The Lake Superior Fisheries Management Team has historically focused much of its monitoring efforts on cold-water, multi-use fisheries (Lake Trout, Lake Whitefish, and Cisco) and recreationally-important potamodromous (lake-run) species in Lake Superior tributaries (e.g., Brook Trout, Brown Trout, Coho Salmon, Steelhead).  These priorities were necessary due to both staff and budgetary constraints but left the team with minimal time to collect data from the nearshore, cool-water fish community of Lake Superior.  However, in 2018 the team was able to dedicate new staff and money to adequately sample and monitor these nearshore fisheries.  The objective of this project is to collect as much data as possible from recreationally-important, cool-water species, primarily Walleye, Smallmouth Bass, Yellow Perch, and Northern Pike.  To begin, staff used information from historical sampling effort and exploratory sampling in the 2018 field season to piece together a sampling strategy that effectively surveys the unique nearshore habitat in Wisconsin waters of Lake Superior (primarily Chequamegon Bay).

Near Shore assessment

 

Lake Superior Sport Harvest

Recreational (sport) harvest in Wisconsin waters of Lake Superior and some popular tributaries is monitored each year through a series of creel surveys and mandatory reporting.  The Western Arm (WI-1) and Apostle Islands regions (WI-2), Chequamegon Bay, St. Louis River, Bois Brule River, and numerous tributaries represent some of the most popular sport fisheries in the entire Lake Superior Basin.  Lake Trout is the primary target species in the lake proper, particularly during the summer as anglers fish deeper water using downriggers and during the winter as ice thickens into the Apostle Islands.  Chequamegon Bay and surrounding areas provide popular spring, fall, and winter (ice) fisheries for Brown Trout, Lake Whitefish, Coho Salmon, Splake, Walleye, Yellow Perch, and Smallmouth Bass.  The St. Louis River supports the largest Walleye population in all of Lake Superior and a popular Muskellunge fishery.  In addition, the Bois Brule River is a destination Steelhead fishery, and many other tributaries support abundant potamodromous (lake-run) and resident salmonid populations of Coho Salmon, Brown Trout, and Brook Trout.  This section includes detailed reports and harvest numbers from creel surveys of the Lake Superior sport fishery.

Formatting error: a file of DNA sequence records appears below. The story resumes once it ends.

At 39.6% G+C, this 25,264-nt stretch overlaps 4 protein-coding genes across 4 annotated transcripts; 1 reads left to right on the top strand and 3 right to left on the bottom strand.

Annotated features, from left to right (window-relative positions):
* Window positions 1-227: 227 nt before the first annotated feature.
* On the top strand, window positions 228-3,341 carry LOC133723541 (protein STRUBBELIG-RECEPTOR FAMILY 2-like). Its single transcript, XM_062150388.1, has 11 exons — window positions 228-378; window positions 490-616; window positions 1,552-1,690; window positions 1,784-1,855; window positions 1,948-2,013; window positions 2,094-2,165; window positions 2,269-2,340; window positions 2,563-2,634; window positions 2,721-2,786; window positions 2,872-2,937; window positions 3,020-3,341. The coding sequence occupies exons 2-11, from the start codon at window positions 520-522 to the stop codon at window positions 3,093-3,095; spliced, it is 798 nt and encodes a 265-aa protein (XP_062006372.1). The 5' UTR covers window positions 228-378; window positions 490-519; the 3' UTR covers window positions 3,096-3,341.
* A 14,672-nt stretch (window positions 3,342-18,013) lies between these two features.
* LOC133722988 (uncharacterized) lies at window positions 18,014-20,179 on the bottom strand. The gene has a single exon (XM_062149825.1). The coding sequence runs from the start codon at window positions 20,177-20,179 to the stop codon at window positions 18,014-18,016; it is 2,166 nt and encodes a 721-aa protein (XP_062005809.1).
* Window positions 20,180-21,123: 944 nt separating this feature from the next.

Creel harvest

 

Lake Superior Commercial Monitoring

Commercial fishing activity in Wisconsin waters of Lake Superior currently operates chiefly out of ports in Bayfield, Cornucopia, and Port Wing, Wisconsin. Commercial fishers report all harvest and fishing effort to our team in a biweekly reporting system, and in addition, team members collect fish biological data onboard commercial fishing vessels and dockside at commercial fishing facilities. Wisconsin commercial fishing management is built on three principles: limited entry, annual harvest and gear limitations, and individual transferable quotas.

Commercial fishing

 

Harvest regulation is our primary day-to-day tool for protecting and enhancing fish populations, and onboard commercial monitoring is one avenue the biologists use to collect information required for effective regulation. Biological staff jointly conduct onboard commercial monitoring of all commercial fishers (state and tribal) as per the 2018-2028 Lake Superior Fishing Agreement.